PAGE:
In point of fact, I know exactly why I watch so few movies (or should I say, so many fewer than before?- more on that next). It’s because there are so many other things that I must or choose to devote my time to. Like my job and my house, the movie club I co-run with a friend, the three book groups I’ve joined (really, what was I thinking?!), and taking long walks along the canal, not to mention this blog.
And no, most people would not say that I’m not watching a lot of movies these days. I once read a statistic that the average American sees five movies a year in the theater. Considering I see more than that in a month, I’m seriously bringing up the average.
Nevertheless, it’s incontrovertible that I don’t watch anywhere near as many movies as I used to. There was a time when I devoured DVDs; I was a dedicated Netflix subscriber and borrowed gobs of DVDs from the library. There was an earlier time, before I started paying my own bills and decided against getting cable- i.e., when I was a teenager and my parents’ cable package included TCM- that I scoured the programming schedule to find dozens of movies every month. Yet, the last couple of years I feel like I’ve hardly watched anything on DVD, and I’ve quite literally watched no movies at all on TV.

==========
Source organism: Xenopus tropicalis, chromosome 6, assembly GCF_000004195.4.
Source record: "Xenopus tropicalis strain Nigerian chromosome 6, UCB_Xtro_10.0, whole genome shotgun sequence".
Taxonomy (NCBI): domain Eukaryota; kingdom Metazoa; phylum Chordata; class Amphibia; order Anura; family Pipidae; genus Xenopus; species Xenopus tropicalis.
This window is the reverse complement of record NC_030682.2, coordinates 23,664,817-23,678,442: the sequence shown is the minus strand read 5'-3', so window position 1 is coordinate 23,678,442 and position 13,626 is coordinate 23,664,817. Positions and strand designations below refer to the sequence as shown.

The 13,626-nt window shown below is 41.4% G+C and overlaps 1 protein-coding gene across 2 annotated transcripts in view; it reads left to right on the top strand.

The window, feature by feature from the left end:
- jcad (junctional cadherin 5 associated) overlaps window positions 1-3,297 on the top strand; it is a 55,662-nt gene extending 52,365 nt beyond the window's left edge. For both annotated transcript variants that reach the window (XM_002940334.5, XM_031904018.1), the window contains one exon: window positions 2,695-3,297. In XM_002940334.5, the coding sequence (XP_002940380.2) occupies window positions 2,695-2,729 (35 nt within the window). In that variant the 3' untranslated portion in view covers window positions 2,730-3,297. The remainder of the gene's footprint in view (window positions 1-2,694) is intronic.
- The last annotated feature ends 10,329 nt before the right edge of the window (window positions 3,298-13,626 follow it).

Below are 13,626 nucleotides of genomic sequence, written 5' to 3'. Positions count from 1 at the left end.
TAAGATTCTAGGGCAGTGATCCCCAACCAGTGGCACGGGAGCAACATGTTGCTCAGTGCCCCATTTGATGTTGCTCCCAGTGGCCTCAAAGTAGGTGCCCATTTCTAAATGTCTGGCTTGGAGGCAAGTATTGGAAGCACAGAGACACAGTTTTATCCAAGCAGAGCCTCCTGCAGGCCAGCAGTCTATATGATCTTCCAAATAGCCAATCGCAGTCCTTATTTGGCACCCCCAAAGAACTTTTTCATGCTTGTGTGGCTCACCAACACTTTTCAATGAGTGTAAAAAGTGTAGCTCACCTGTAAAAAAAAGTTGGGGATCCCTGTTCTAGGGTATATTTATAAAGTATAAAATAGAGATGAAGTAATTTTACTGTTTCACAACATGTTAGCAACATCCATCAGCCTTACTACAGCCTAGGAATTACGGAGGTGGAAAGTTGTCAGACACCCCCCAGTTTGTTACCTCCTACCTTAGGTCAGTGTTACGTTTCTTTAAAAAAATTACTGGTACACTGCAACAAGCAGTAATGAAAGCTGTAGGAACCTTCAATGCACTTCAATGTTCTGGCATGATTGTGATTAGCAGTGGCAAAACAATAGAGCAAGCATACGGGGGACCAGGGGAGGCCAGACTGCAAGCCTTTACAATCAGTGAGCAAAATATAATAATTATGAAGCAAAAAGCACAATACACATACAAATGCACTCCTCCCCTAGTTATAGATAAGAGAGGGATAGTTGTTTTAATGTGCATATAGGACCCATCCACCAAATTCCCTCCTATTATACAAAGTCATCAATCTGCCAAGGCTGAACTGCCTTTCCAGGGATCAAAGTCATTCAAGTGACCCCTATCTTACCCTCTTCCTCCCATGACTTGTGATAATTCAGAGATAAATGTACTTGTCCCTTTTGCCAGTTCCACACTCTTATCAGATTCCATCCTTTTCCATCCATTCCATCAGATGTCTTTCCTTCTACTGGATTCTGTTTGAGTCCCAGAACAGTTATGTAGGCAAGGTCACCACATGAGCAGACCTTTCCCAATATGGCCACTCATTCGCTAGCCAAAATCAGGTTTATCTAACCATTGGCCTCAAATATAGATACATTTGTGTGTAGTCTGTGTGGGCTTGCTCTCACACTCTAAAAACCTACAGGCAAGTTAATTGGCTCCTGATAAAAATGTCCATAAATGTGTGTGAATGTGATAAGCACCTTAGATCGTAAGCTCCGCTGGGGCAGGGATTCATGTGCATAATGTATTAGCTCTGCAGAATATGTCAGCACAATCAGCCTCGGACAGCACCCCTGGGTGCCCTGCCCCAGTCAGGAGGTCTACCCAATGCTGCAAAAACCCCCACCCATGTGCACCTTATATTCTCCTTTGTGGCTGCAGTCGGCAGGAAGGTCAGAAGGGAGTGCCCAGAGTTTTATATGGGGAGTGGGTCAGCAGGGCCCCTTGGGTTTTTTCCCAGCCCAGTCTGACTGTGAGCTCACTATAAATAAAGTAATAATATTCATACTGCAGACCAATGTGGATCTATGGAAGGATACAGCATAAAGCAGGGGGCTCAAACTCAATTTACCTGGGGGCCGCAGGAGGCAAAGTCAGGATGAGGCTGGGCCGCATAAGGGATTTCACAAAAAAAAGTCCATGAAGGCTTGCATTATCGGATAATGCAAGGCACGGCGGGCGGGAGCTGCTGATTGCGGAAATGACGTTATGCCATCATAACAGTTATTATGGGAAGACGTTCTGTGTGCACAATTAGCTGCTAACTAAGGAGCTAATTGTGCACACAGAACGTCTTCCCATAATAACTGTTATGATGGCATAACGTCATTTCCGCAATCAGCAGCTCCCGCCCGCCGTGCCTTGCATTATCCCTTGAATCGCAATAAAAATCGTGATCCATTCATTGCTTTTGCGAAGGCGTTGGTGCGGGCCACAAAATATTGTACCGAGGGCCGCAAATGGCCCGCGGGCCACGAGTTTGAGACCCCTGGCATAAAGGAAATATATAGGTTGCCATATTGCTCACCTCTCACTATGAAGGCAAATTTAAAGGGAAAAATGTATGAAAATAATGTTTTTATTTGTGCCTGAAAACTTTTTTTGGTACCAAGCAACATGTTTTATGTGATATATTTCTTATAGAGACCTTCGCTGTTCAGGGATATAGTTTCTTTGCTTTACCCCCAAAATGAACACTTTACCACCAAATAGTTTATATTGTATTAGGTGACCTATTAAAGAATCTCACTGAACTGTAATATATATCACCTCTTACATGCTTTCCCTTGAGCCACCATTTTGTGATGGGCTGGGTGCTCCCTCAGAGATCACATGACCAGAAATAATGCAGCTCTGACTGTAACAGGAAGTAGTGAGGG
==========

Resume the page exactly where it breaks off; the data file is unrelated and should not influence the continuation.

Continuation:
Put aside all the important movies I haven’t seen yet. (Of course, I need to stop putting them aside. That’s why I haven’t seen them yet!)
When I was in my classic movie phase and again when I was in my Hong Kong movie phase, I would watch practically anything. As you might imagine, that means I watched a lot of indifferent films and more than enough outright bad ones besides. These days I’m far more discriminating, and I can’t help feeling that I’m missing out because of it.
Illogical, yes? Maybe. Proportionally and in absolute terms, the movies I’m watching now are higher quality and generally more satisfying and enjoyable. So where’s the downside?
I’m rarely surprised. You know how it is when you take a chance on a movie that you don’t know anything about, or that you don’t expect much from, and it turns out to be something really special? I hardly ever experience that anymore, and I miss the feeling.